Dr. Ruth Bass Green, President and CEO
It’s said that people do things to make themselves feel good…listening to the CD, ”Spirituals: Reflections & Meditation” makes me feel good. Dr. Ruth Bass-Green’s arrangements and performance of many American Negro Spirituals will transport any listener to the best of the past, declare the power of the present moment and remind us of the promise of the future.
Dr. Ruth Bass-Green’s performance of spirituals and sacred songs has a singular, dynamic focus – to generate visions of hope and healing in the souls of all people! Dr. Ruth Bass-Green’s career as a church musician (playing both piano and organ) started when she was twelve years old. She began her studies under the tutelage of her mother, Hazelle Catherine Parker Bass and at the USC School of Music. She continued her performance studies with Dr. Garfield Tucker and later with Madame Bonye of the famed Wilshire Fine Arts Music Studio in Los Angeles. After earning a Bachelor’s degree in Music Education from California State University, Los Angeles, she earned a Master’s and a Doctorate in Education from the University of Massachusetts, School of Education, Amherst, Massachusetts.
Dr. Ruth Bass-Green has been pianist, organist and choir director at churches throughout the United States. She has performed on the African continent in South Africa and Kenya. In this, her first CD, Dr. Ruth Bass-Green’s compassionate, melodic arrangements of the spirituals are finally available for all to enjoy. Echoing the experiences of the ancestors’ journey through the middle-passage and beyond, her music reverberates with the pain and the promise of the African-American experience.
“Amazing Grace” lyrics are by Rev. John Newton, English ex-slaver. Melody origin is not known, but is thought to be from American slave folk music. The words give a message that redemption and forgiveness are possible no matter the sin and that God’s mercy delivers the soul from despair.
“Deep River” is an American Negro Spiritual that originated during two hundred years of slavery. In the slow sustained spiritual category, the song sings of the desire to be free from the bondage of slavery, either on earth or in heaven. It was the first spiritual arranged for performance by Harry T. Burleigh in 1914.
“Sometimes I Feel Like a Motherless Child” is a spiritual that the enslaved servant laments being stolen from the motherland of Africa and expresses the desire for freedom on earth or in heaven.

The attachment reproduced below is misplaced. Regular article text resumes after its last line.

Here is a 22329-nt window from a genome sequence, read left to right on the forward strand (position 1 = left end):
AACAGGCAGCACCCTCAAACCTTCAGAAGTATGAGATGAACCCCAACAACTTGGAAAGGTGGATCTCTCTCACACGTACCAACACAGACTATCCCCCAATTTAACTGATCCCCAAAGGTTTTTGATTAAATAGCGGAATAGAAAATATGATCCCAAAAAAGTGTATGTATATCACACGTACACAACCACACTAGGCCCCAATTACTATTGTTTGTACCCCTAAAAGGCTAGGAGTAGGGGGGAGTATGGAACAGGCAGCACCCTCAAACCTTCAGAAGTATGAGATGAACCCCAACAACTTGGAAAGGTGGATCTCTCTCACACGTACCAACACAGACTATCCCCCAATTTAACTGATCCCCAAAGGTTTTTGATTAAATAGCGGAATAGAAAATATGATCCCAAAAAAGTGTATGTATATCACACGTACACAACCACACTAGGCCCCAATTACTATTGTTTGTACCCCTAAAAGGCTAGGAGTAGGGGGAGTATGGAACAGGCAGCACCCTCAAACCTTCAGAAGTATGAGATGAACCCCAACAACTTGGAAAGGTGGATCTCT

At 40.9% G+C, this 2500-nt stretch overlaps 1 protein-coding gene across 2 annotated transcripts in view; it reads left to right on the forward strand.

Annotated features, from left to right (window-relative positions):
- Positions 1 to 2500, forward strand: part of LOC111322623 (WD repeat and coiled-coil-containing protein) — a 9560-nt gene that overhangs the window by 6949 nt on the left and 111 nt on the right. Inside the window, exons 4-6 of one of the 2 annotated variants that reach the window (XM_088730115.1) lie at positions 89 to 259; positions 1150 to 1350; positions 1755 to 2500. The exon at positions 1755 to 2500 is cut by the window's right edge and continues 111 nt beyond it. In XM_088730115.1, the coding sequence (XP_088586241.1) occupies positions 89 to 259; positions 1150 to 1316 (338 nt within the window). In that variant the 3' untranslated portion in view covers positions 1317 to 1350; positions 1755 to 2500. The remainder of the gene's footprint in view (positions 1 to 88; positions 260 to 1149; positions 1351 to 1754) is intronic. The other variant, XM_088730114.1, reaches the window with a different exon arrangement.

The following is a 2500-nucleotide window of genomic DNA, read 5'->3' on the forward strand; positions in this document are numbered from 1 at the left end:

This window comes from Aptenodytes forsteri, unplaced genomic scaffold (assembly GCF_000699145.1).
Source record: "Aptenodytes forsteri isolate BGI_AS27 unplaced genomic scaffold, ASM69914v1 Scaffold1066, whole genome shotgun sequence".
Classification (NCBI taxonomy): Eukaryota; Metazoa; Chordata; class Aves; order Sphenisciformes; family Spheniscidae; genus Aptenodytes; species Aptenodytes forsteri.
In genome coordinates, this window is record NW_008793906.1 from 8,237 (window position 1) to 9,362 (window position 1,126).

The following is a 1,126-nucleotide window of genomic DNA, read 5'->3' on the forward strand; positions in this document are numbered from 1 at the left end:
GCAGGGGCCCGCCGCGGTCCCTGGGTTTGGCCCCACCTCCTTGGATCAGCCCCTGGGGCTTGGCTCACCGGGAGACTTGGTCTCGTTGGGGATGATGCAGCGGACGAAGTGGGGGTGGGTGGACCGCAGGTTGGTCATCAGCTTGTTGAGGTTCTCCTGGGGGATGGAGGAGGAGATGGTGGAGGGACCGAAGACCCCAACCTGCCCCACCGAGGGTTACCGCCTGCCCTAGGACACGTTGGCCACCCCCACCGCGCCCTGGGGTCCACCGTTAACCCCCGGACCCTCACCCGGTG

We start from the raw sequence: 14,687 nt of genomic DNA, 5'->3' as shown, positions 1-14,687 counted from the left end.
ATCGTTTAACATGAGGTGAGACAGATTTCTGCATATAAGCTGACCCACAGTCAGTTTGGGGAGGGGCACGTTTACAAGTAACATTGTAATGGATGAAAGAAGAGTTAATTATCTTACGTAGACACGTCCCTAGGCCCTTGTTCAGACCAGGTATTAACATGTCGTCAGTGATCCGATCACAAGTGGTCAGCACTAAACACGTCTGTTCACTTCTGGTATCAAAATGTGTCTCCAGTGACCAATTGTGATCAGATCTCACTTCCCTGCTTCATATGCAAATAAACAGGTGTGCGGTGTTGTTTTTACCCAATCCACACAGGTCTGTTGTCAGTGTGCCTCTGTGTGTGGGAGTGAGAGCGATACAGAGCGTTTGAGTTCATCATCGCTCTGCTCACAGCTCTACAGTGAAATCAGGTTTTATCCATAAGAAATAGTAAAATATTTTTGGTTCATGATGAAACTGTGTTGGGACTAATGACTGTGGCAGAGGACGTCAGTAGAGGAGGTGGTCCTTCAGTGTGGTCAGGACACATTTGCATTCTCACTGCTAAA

“Total Praise” is a contemporary Christian classic written by *Richard Smallwood, 1999. This work is a still-gaining-popularity and is widely performed by gospel choirs worldwide.
“Give Me Jesus” is a traditional African American Spiritual that had many arrangers during the 20th century. It was updated by Fernando Ortega and released in 1999.
“Nobody Knows the Trouble I’ve Seen” is a traditional Negro spiritual. Famous contralto Marian Anderson first recorded this spiritual on the Victor label in 1925.
“Come Sunday” is a jazz standard from *Duke Ellington’s instrumental Jazz Suite “Black, Brown and Beige,” 1943 musical history of African Americans.
“Go Down Moses” is a spiritual with text derived from the Bible’s old testament. During slavery it was used as a code song to tell of impeding escapes led by the underground railroads’ leader Harriet Tubman, who was likened to the Bible’s Moses.
“Were You There When They Crucified My Lord” is one of the many Easter spirituals created by slaves before 1865.
“I Want Jesus to Walk with Me” is an American spiritual that was arranged by composer Edward Boatner (1898-1981) for concert and church performance.
“Oh Freedom” is a post- Civil War-American spiritual created by slaves not yet freed. It not only refers to freedom after death, as many slave spirituals do, but also celebrates a new freedom here on earth. In the 1950s and 1960s, the song was an integral part of the Civil Rights Movement.
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